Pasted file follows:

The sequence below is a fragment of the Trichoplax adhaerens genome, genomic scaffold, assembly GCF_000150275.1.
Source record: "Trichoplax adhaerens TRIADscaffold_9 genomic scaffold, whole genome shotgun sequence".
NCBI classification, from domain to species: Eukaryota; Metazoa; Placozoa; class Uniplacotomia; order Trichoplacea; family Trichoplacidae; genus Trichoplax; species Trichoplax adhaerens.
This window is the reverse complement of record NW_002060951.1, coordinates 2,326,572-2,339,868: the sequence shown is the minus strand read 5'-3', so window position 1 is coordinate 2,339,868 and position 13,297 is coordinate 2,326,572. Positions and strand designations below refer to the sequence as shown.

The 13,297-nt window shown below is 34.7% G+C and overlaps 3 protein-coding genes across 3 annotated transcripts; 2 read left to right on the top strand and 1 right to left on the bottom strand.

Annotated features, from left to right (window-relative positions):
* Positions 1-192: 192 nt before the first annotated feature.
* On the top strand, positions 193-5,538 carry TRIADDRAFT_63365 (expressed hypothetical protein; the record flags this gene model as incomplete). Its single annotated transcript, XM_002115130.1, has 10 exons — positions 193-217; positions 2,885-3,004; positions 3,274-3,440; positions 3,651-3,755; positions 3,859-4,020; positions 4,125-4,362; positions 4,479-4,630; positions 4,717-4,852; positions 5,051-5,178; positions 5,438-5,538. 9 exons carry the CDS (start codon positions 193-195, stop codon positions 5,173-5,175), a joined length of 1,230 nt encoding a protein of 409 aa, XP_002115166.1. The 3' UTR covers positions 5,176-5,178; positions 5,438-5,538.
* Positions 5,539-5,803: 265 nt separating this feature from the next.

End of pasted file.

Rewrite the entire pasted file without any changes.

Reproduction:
The sequence below is a fragment of the Trichoplax adhaerens genome, genomic scaffold, assembly GCF_000150275.1.
Source record: "Trichoplax adhaerens TRIADscaffold_9 genomic scaffold, whole genome shotgun sequence".
NCBI classification, from domain to species: Eukaryota; Metazoa; Placozoa; class Uniplacotomia; order Trichoplacea; family Trichoplacidae; genus Trichoplax; species Trichoplax adhaerens.
This window is the reverse complement of record NW_002060951.1, coordinates 2,326,572-2,339,868: the sequence shown is the minus strand read 5'-3', so window position 1 is coordinate 2,339,868 and position 13,297 is coordinate 2,326,572. Positions and strand designations below refer to the sequence as shown.

The 13,297-nt window shown below is 34.7% G+C and overlaps 3 protein-coding genes across 3 annotated transcripts; 2 read left to right on the top strand and 1 right to left on the bottom strand.

Annotated features, from left to right (window-relative positions):
* Positions 1-192: 192 nt before the first annotated feature.
* On the top strand, positions 193-5,538 carry TRIADDRAFT_63365 (expressed hypothetical protein; the record flags this gene model as incomplete). Its single annotated transcript, XM_002115130.1, has 10 exons — positions 193-217; positions 2,885-3,004; positions 3,274-3,440; positions 3,651-3,755; positions 3,859-4,020; positions 4,125-4,362; positions 4,479-4,630; positions 4,717-4,852; positions 5,051-5,178; positions 5,438-5,538. 9 exons carry the CDS (start codon positions 193-195, stop codon positions 5,173-5,175), a joined length of 1,230 nt encoding a protein of 409 aa, XP_002115166.1. The 3' UTR covers positions 5,176-5,178; positions 5,438-5,538.
* Positions 5,539-5,803: 265 nt separating this feature from the next.